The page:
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Newsletter > March 2019 > "Navigating Louisiana’s Max Gruver Act"
Navigating Louisiana’s Max Gruver Act
Arthur F. Hodge III, Mee Mee Hodge & Epperson, LLP, Oklahoma City, Oklahoma
Enacted in 2018, Louisiana Rev. Stat. § 14:40.8 addresses “Criminal hazing.” It provides certain penalties if persons and/or organizations covered by the statute “knew and failed to report to law enforcement that one or more of the organization’s members were hazing another person.” It might also require the inter/national organization to complete any investigation within fourteen days of receiving a report of hazing as defined in the statute. The law is known as the Max Gruver Act, named for the LSU student who died in 2017, reportedly from alcohol poisoning following a ritual described as hazing.
Duty to report to law enforcement. The duty to report under the Act includes any person serving as a representative or officer of an organization, including any representative, director, trustee, or officer of any “national” organization covered by the Act. Organization includes fraternities and sororities. “Hazing” is defined in the Act.
The Act provides for fines, forfeiture of public funds received by the organization, and forfeiture of rights to operate at “the educational institution” for a period of time as determined by a court.
There are legal considerations for organizations who become aware of a report of hazing. They include the potential for a libel claim by the person who is the subject of any report. There is no clear immunity for, or privilege attached to, any statement or allegation made to a law enforcement agency under Louisiana law.
There is also the question of to what “law enforcement” should a report be made?
The location where the alleged act of hazing occurred will be within the jurisdiction of a law enforcement agency. If the asserted act occurred at a chapter facility, check to see if it is on university land and pursuant to a long–term ground lease. If so, the applicable law enforcement agency may be the university police department.
The Act does not require the name of the person or persons alleged to have committed a hazing act to be included in the report to law enforcement.
Care should be taken in any report made under the Act to not state more than what the reporting organization actually knows. What the inter/national organization knows is often based on what has been reported to it. It typically has no firsthand knowledge. What someone did or did not do, in many instances, can be the subject of disagreement and debate. In such situation, the notice could advise that the inter/national organization has received information that members of its chapter may have committed acts that constitute hazing as defined in Louisiana Rev. Stat. § 14:40.8. The notice could also provide the names of persons and their contact information. If a report on the incident has been provided to the inter/national organization and/or to the university, those reports could be noted and a copy enclosed with the letter.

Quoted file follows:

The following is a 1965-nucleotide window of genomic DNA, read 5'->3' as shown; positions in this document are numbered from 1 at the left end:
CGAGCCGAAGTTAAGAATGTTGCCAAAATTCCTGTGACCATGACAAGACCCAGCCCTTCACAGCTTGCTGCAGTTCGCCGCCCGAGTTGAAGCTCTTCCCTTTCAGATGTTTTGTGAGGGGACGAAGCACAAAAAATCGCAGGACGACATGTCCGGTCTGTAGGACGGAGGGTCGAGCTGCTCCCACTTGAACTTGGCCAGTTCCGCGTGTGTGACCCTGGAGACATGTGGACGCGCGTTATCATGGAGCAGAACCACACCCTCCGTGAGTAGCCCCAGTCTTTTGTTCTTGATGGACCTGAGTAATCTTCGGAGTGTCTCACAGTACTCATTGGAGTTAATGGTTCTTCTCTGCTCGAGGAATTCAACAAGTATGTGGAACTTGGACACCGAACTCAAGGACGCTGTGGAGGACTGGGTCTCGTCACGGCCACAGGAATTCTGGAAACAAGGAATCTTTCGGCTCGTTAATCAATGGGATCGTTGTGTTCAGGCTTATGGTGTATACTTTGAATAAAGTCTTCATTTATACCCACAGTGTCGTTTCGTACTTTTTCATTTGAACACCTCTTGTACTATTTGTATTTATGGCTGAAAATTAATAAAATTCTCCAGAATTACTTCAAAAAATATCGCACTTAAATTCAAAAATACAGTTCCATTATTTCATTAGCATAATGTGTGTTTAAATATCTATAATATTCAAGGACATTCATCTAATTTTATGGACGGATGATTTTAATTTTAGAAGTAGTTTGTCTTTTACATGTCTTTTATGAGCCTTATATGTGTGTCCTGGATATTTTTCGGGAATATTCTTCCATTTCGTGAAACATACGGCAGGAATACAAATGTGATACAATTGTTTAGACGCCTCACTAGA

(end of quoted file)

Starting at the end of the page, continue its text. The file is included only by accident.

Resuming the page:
Send the written notification by certified mail, return receipt requested, providing evidence it was sent and received.
A report sent for a chapter should cover all chapter officers who have information or knowledge of an act that might be hazing as defined in the Act. An example notification could include, “Please be advised that officers of the * Chapter of * * Fraternity, Inc. (and which chapter is associated with * University) received information that one of its members may have committed acts that constitute hazing as defined in Louisiana Rev. Stat. § 14:40.8. Based on information received by Chapter officers pursuant to an investigation, it is believed that a member of the chapter may have . . . .”
It would be wise to have legal counsel review draft notices before they are finalized and sent to (1) ensure that they do what is required by the Act and (2) avoid overstating what is known by the reporting party (inter/national organization and the chapter).
Investigation by the inter/national organization within 14 days. The Act provides that the national organization “may conduct a timely and efficient investigation to substantiate or determine the veracity of the allegations prior to making a report to law enforcement”. An investigation is not required by the Act as it uses the term “may.” If the inter/national organization does conduct an investigation, the Act requires it to be completed within fourteen days after the organization receives the report of hazing. There is no penalty provided in the Act for not completing the investigation within fourteen days. The Act also does not expressly state by when a report to law enforcement required by the Act must be made. Given these provisions in the Act, it might be interpreted by a court as requiring a report by the inter/national organization to be made to law enforcement within fourteen days of notice to the inter/national organization.